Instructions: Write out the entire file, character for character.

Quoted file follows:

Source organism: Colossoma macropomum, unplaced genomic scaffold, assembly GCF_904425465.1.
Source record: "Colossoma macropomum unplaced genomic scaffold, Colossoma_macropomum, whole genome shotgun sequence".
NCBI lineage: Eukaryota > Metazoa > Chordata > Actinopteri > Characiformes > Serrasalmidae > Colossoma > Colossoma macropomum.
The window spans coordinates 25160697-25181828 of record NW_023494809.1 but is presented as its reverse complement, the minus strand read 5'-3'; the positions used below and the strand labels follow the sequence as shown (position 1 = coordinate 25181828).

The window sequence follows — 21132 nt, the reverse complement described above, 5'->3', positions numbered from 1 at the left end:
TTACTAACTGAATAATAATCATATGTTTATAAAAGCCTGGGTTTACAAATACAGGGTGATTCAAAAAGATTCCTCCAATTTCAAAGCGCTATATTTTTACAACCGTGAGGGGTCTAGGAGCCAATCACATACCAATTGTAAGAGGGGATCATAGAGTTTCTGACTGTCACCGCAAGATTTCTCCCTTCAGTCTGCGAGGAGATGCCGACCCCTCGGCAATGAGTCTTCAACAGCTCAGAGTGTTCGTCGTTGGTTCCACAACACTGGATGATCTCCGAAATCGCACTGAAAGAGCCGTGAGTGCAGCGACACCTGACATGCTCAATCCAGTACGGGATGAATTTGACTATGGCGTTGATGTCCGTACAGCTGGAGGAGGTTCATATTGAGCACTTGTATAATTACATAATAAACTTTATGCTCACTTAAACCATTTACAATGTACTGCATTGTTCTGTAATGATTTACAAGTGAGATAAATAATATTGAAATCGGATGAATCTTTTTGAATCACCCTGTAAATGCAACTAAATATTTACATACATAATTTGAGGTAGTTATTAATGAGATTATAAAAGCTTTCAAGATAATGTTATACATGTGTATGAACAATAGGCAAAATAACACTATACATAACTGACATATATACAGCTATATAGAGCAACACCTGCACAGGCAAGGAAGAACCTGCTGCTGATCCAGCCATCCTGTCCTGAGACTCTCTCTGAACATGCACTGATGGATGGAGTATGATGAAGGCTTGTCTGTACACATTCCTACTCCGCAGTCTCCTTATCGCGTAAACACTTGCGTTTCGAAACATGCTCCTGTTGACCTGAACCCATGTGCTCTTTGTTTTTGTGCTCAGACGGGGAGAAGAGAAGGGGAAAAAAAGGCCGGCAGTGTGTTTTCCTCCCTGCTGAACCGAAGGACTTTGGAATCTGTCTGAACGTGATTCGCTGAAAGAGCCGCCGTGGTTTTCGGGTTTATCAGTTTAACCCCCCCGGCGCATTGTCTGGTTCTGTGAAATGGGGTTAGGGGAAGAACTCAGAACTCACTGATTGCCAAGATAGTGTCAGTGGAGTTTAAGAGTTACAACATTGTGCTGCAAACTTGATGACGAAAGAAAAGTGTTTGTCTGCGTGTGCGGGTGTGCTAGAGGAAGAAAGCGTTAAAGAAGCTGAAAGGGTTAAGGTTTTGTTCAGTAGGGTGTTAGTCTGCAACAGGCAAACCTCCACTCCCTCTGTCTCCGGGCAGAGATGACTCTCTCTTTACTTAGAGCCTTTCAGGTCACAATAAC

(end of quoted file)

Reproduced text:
Source organism: Colossoma macropomum, unplaced genomic scaffold, assembly GCF_904425465.1.
Source record: "Colossoma macropomum unplaced genomic scaffold, Colossoma_macropomum, whole genome shotgun sequence".
NCBI lineage: Eukaryota > Metazoa > Chordata > Actinopteri > Characiformes > Serrasalmidae > Colossoma > Colossoma macropomum.
The window spans coordinates 25160697-25181828 of record NW_023494809.1 but is presented as its reverse complement, the minus strand read 5'-3'; the positions used below and the strand labels follow the sequence as shown (position 1 = coordinate 25181828).

The window sequence follows — 21132 nt, the reverse complement described above, 5'->3', positions numbered from 1 at the left end:
TTACTAACTGAATAATAATCATATGTTTATAAAAGCCTGGGTTTACAAATACAGGGTGATTCAAAAAGATTCCTCCAATTTCAAAGCGCTATATTTTTACAACCGTGAGGGGTCTAGGAGCCAATCACATACCAATTGTAAGAGGGGATCATAGAGTTTCTGACTGTCACCGCAAGATTTCTCCCTTCAGTCTGCGAGGAGATGCCGACCCCTCGGCAATGAGTCTTCAACAGCTCAGAGTGTTCGTCGTTGGTTCCACAACACTGGATGATCTCCGAAATCGCACTGAAAGAGCCGTGAGTGCAGCGACACCTGACATGCTCAATCCAGTACGGGATGAATTTGACTATGGCGTTGATGTCCGTACAGCTGGAGGAGGTTCATATTGAGCACTTGTATAATTACATAATAAACTTTATGCTCACTTAAACCATTTACAATGTACTGCATTGTTCTGTAATGATTTACAAGTGAGATAAATAATATTGAAATCGGATGAATCTTTTTGAATCACCCTGTAAATGCAACTAAATATTTACATACATAATTTGAGGTAGTTATTAATGAGATTATAAAAGCTTTCAAGATAATGTTATACATGTGTATGAACAATAGGCAAAATAACACTATACATAACTGACATATATACAGCTATATAGAGCAACACCTGCACAGGCAAGGAAGAACCTGCTGCTGATCCAGCCATCCTGTCCTGAGACTCTCTCTGAACATGCACTGATGGATGGAGTATGATGAAGGCTTGTCTGTACACATTCCTACTCCGCAGTCTCCTTATCGCGTAAACACTTGCGTTTCGAAACATGCTCCTGTTGACCTGAACCCATGTGCTCTTTGTTTTTGTGCTCAGACGGGGAGAAGAGAAGGGGAAAAAAAGGCCGGCAGTGTGTTTTCCTCCCTGCTGAACCGAAGGACTTTGGAATCTGTCTGAACGTGATTCGCTGAAAGAGCCGCCGTGGTTTTCGGGTTTATCAGTTTAACCCCCCCGGCGCATTGTCTGGTTCTGTGAAATGGGGTTAGGGGAAGAACTCAGAACTCACTGATTGCCAAGATAGTGTCAGTGGAGTTTAAGAGTTACAACATTGTGCTGCAAACTTGATGACGAAAGAAAAGTGTTTGTCTGCGTGTGCGGGTGTGCTAGAGGAAGAAAGCGTTAAAGAAGCTGAAAGGGTTAAGGTTTTGTTCAGTAGGGTGTTAGTCTGCAACAGGCAAACCTCCACTCCCTCTGTCTCCGGGCAGAGATGACTCTCTCTTTACTTAGAGCCTTTCAGGTCACAATAAC